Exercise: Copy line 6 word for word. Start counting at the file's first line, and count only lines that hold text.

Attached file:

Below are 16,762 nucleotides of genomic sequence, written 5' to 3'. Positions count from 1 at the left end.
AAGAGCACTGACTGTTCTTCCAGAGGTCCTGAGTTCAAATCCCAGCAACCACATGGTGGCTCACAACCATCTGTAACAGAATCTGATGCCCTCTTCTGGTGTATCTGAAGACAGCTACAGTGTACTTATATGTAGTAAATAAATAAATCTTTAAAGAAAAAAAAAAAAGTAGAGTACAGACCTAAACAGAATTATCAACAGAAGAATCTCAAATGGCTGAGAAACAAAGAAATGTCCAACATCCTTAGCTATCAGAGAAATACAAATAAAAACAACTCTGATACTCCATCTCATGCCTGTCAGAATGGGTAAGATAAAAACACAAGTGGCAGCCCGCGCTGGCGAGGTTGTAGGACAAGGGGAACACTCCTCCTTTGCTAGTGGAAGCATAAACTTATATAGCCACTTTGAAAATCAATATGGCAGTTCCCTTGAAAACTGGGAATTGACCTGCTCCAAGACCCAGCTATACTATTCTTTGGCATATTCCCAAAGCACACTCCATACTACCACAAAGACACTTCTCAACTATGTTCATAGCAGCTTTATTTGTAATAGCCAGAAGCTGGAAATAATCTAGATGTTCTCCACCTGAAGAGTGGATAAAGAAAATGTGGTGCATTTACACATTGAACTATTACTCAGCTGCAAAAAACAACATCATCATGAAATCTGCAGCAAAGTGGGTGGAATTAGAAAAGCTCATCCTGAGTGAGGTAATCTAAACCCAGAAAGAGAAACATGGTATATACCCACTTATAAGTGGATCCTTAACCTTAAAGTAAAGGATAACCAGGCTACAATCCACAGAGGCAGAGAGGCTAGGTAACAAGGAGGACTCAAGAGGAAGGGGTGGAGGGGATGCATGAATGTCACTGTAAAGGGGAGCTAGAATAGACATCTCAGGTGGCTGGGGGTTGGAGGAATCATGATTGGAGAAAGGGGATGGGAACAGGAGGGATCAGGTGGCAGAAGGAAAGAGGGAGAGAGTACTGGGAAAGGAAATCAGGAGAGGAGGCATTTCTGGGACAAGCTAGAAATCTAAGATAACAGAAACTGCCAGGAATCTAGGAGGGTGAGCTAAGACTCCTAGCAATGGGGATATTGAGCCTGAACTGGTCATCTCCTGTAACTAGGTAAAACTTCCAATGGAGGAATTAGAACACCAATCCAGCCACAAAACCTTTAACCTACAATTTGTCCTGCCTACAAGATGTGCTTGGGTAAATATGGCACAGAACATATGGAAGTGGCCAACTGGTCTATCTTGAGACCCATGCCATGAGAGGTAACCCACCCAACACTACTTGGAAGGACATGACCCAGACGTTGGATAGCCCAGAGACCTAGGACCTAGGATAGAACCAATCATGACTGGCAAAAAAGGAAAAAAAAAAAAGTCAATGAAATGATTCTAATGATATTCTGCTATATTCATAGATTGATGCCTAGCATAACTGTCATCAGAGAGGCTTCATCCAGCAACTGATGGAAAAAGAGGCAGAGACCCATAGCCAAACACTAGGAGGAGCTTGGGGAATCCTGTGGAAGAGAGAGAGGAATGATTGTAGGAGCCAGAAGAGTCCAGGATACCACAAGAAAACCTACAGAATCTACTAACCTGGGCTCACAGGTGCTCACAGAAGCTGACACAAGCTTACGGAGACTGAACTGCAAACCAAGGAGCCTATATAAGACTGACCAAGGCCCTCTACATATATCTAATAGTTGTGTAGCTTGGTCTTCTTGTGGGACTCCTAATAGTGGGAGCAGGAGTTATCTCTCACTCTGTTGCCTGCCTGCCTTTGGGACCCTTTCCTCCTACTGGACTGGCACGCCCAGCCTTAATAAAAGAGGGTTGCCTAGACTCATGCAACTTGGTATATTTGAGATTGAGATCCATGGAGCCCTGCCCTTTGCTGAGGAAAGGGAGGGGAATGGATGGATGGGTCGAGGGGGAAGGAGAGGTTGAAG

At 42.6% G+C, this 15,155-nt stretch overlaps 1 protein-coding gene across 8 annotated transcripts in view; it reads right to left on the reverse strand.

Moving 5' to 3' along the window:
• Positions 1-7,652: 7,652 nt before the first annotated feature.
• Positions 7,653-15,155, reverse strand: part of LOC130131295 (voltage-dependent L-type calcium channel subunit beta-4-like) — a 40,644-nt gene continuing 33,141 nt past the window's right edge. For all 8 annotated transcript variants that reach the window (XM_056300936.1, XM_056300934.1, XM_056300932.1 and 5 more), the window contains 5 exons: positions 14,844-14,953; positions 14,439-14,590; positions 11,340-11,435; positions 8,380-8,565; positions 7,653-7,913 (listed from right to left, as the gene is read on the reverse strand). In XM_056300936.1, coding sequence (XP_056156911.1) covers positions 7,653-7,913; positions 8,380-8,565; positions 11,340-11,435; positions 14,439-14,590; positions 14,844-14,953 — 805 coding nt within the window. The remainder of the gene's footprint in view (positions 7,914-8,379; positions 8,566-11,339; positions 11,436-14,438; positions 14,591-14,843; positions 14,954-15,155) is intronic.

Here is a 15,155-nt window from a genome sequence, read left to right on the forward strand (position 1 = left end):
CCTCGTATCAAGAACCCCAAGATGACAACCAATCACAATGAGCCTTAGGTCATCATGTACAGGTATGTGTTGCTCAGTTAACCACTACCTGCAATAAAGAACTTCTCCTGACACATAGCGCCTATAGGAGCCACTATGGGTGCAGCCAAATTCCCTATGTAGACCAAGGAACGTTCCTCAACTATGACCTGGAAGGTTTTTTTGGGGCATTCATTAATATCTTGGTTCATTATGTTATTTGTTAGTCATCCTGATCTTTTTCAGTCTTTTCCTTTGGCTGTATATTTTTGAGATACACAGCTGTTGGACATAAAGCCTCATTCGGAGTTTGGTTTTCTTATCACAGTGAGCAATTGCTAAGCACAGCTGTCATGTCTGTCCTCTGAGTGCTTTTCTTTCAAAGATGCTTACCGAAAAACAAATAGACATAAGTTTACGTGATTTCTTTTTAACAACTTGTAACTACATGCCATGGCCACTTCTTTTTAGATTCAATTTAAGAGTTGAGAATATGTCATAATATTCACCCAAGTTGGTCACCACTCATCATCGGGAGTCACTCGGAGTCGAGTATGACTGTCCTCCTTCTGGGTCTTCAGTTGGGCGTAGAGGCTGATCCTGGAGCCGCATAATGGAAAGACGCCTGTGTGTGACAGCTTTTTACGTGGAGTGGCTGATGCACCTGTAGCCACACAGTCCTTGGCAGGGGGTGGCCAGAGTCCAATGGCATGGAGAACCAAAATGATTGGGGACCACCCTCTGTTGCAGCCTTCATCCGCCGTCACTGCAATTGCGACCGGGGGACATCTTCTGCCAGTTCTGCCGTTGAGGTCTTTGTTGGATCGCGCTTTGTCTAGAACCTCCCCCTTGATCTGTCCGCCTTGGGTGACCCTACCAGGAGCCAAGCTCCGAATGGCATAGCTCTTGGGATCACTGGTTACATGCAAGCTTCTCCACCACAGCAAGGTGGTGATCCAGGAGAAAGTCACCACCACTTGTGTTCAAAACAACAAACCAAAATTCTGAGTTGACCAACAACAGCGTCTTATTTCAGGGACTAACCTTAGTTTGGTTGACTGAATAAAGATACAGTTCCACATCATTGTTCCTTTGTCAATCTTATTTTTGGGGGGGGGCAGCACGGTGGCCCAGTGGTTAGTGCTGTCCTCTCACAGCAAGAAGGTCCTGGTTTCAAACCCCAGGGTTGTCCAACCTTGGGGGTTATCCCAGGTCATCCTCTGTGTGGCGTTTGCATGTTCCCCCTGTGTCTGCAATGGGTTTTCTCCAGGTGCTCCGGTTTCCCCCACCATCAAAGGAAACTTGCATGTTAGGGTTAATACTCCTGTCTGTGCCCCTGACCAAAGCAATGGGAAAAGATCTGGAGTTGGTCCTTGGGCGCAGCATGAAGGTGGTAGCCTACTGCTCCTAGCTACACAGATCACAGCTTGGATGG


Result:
• Positions 7,653-15,155, reverse strand: part of LOC130131295 (voltage-dependent L-type calcium channel subunit beta-4-like) — a 40,644-nt gene continuing 33,141 nt past the window's right edge. For all 8 annotated transcript variants that reach the window (XM_056300936.1, XM_056300934.1, XM_056300932.1 and 5 more), the window contains 5 exons: positions 14,844-14,953; positions 14,439-14,590; positions 11,340-11,435; positions 8,380-8,565; positions 7,653-7,913 (listed from right to left, as the gene is read on the reverse strand). In XM_056300936.1, coding sequence (XP_056156911.1) covers positions 7,653-7,913; positions 8,380-8,565; positions 11,340-11,435; positions 14,439-14,590; positions 14,844-14,953 — 805 coding nt within the window. The remainder of the gene's footprint in view (positions 7,914-8,379; positions 8,566-11,339; positions 11,436-14,438; positions 14,591-14,843; positions 14,954-15,155) is intronic.